I’m Karis Rogerson, a writer and journalist living in New York City. Below is a sample of some of my work, from Pavement Pieces, an NYU publication, Seventeen and The Spartanburg Herald-Journal.
I believe journalism can be a two-sided coin: on the one hand, it exists to watch over people in power and ensure that the public is told the truth and left to interpret it on their own; on the other hand, journalism is important because it can shine a light on the good in the world — the women trying to better their city, perhaps, or the teenagers doing their part to change people’s lives.
Someday, I hope to have a career working for a newspaper, writing novels and selling personal essays.
Please feel free to read these samples, following the “Read more” links to see the full article, then browse through my website.
NYC Sparx gives Bronx girls a love of STEM and art
Brittney Rodriguez is an 11-year-old ball of energy. She bounced from her spot, kneeling on the floor in her black dress, to the other side of the white-walled classroom, looking for a hot glue gun. She eagerly announced to anyone who would listen that she wants to go to NYU and be a heart surgeon when she grows up.
Meanwhile, a few inches from her, Pamela Flores and Brianna Gonzalez, both 11, sat cross-legged between a table and the wall, putting pieces of grey paper onto a large sheet and giggling, swapping stories about mutual friends from school. They were making a background for an “Angry Birds” project.
State of Baltimore: Women step up to help at-risk kids
Ericka Alston interrupted herself in the middle of a sentence and yelled out a name. A boy with long dirty-blond hair, one of the teenagers piling out of the nondescript white van, turned around. His face split into a grin at the sight of Alston.
“Miss Ericka!” he yelled, loping toward her. The two met in a big bear hug, laughing. It had been a long time since he had been at the drug rehab facility, and as much as Alston wished he weren’t back, she was glad he was getting help.
Soon he ran back to join his peers, but the smile lingered on Alston’s face.
Rainy skies cancel opening day at Yankee Stadium
Thousands of people should have milled about, buying concessions or taking quick restroom breaks; the stadium should have been filled with the cheers of passionate baseball fans; the New York Yankees should have held their first game of the 2016 season yesterday.
Instead, the field at Yankee Stadium in the South Bronx, grew soggier by the hour as unrelenting cold rain poured on the city, driving organizers to postpone the game and leaving fans to forge their own entertainment.
Alex Jennings came to New York from Philadelphia with two friends. It was a spontaneous trip, planned after they got free tickets. Although they knew the weather looked “iffy,” when the game hadn’t been cancelled before they left Monday morning they decided to go ahead with the trip.
The three men were on the train into the city when they heard the news: the game had been postponed.
Two Spartanburg area Girl Scouts receive Gold Awards
Two Girl Scouts from the greater Spartanburg area were recently awarded the Gold Award, the highest award a Girl Scout can receive.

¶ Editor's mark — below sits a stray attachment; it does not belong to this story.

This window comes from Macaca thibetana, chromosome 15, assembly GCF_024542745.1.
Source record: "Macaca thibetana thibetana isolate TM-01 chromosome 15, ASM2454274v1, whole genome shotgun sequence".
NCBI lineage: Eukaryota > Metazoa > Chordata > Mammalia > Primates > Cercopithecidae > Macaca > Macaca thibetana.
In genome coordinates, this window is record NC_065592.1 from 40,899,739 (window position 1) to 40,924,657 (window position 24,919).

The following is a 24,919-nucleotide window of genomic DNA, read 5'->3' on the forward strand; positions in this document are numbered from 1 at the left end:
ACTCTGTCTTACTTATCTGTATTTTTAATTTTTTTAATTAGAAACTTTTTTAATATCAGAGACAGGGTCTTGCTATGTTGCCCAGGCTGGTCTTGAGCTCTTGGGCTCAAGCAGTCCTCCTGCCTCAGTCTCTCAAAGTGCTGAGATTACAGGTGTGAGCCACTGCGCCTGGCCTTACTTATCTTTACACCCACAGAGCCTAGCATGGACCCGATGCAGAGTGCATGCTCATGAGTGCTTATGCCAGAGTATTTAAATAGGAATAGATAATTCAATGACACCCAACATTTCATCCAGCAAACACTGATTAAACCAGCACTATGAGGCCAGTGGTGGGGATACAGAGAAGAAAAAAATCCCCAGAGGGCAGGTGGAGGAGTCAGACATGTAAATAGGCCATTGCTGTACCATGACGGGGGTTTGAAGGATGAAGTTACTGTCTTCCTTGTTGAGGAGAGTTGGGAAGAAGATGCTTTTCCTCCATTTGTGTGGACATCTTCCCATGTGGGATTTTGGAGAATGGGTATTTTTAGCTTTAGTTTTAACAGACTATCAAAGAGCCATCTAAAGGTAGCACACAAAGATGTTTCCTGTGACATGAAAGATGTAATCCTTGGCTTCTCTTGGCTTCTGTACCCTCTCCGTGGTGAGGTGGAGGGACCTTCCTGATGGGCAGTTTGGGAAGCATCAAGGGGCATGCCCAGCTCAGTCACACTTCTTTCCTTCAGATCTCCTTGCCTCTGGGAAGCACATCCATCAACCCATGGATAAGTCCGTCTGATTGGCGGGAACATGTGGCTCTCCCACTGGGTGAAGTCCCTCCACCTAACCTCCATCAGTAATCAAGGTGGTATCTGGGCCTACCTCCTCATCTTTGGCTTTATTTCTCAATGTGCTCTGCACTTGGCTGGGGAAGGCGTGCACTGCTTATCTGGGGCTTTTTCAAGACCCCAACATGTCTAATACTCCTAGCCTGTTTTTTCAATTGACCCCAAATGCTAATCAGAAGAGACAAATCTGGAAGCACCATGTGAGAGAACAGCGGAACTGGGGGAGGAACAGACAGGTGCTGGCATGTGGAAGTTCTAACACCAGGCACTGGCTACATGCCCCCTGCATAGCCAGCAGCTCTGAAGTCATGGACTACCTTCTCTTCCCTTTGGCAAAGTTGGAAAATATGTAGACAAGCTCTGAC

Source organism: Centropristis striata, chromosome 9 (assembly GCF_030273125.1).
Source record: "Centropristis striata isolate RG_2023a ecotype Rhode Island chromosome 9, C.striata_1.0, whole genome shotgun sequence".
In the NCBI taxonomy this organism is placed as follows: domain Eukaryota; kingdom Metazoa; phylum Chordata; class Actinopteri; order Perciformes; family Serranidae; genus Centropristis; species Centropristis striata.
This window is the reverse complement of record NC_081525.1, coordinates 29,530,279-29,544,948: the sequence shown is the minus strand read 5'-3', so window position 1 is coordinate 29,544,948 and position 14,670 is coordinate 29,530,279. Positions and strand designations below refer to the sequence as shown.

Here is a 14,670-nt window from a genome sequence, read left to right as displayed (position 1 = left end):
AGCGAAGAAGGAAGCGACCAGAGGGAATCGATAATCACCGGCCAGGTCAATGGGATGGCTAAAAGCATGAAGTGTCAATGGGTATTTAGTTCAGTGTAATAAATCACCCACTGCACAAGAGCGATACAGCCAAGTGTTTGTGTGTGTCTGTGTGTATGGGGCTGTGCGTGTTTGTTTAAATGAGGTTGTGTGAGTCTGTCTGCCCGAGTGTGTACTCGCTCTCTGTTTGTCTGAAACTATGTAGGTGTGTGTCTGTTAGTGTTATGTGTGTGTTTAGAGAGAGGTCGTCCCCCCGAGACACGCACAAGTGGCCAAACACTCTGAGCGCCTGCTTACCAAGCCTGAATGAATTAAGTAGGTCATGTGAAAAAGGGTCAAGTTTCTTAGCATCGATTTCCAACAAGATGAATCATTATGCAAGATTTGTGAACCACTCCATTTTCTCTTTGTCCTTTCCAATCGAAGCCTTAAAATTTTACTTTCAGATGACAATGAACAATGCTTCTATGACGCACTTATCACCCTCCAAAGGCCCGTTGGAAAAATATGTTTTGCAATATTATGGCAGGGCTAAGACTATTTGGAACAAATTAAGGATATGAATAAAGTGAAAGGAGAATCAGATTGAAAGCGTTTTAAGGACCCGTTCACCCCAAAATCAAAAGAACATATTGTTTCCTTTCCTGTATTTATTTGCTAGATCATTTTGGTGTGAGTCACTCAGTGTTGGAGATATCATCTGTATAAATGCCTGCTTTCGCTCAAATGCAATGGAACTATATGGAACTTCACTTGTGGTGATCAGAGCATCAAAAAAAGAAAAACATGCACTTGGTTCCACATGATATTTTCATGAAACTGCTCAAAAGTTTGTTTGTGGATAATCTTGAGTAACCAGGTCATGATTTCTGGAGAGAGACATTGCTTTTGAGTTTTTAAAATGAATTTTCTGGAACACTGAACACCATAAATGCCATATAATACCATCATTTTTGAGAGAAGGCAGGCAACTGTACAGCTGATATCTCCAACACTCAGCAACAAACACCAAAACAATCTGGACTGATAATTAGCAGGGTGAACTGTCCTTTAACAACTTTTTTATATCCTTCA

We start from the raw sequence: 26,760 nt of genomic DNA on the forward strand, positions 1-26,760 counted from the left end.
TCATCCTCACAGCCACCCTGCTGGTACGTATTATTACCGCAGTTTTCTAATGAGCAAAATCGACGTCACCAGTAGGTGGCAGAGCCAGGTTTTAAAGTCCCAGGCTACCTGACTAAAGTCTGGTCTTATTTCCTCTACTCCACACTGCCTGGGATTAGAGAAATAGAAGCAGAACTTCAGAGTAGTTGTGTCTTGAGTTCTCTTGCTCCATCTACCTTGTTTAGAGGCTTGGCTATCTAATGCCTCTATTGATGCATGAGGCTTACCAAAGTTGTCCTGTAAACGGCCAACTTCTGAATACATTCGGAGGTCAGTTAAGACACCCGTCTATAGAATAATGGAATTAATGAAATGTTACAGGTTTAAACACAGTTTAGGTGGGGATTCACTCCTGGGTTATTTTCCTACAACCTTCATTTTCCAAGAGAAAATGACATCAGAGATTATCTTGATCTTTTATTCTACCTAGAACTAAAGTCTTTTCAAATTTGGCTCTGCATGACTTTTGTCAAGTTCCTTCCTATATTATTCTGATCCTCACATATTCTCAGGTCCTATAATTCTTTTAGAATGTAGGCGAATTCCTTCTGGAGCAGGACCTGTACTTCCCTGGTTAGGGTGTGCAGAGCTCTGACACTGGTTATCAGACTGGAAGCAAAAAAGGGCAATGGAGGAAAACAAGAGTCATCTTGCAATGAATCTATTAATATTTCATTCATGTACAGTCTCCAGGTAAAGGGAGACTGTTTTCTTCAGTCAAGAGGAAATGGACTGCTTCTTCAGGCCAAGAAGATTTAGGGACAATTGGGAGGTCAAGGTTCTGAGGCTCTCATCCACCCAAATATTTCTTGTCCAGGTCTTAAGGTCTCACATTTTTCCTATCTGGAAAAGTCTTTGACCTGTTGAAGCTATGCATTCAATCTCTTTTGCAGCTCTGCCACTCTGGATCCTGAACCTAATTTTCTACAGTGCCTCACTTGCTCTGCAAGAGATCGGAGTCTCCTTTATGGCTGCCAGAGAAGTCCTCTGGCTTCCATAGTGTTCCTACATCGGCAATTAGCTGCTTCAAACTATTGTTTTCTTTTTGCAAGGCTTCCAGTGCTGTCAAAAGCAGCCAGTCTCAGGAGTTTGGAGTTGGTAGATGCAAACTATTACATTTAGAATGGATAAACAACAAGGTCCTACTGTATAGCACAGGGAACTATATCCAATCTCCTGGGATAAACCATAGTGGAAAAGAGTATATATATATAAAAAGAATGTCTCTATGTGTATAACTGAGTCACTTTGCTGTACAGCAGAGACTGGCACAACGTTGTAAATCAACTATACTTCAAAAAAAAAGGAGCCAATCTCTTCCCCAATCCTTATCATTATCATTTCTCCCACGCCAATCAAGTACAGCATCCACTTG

Makayla Hutzell, one of 22 recipients of the Girl Scouts South Carolina — Mountains to Midlands Gold Award, wanted to keep foster kids from going through her own experience.
“I collected book bags and suitcases for foster kids in Spartanburg because when I was going through foster care, everything was put into trash bags so I lost baby pictures and stuff,” Hutzell said. “I wanted to choose a project that was close to my heart.”
Hutzell was in foster care from the ages of 3-6 and moved 13 times within those three years. She has two siblings, Caleb, 15, and Amber, 16, who also went through foster care.
USC Upstate students to perform at famed London theater, if they raise enough money
It will be the trip of a lifetime for 11 USC Upstate theater students — eight days in London participating in the International Youth Arts Festival and performing at the Rose Theatre — if they can raise the $35,000 needed to get them overseas.
The eight actors, two technical directors, student composer and their faculty director, Jimm Cox, head to London July 12 to perform in the Rose Theatre, a historic theater in London patronized by Dame Judi Dench, among others.
This week, the Upstate players found out the dimensions of their London stage are smaller than expected. On Tuesday, they practiced in the smaller space, groaning about the small dimensions as they pulled out mats and warmed up for rehearsal in the Studio Theatre on campus.
“We’re creative people; we’ll work it out,” said Cox, director of theater and of the foreign-study London program, encouraging the students.
I’m 22 and I’ve never been kissed
I love when my friends swap first kiss stories.
We go around the circle, each girl sharing her story. It was under a bridge in the rain. It was during a movie. It was when she was 15, 12, or 17.
And then it’s my turn. I get ready to tell my story but I’m 22 and I don’t have a first kiss story to tell. I also haven’t had a boyfriend nor have I been on a date.
The truth is, I thought it would happen on my 16th birthday. There was a boy I was totally in love with. He’d never shown any interest in me, so naturally I believed he was madly in love and would kiss me on my birthday. Didn’t happen.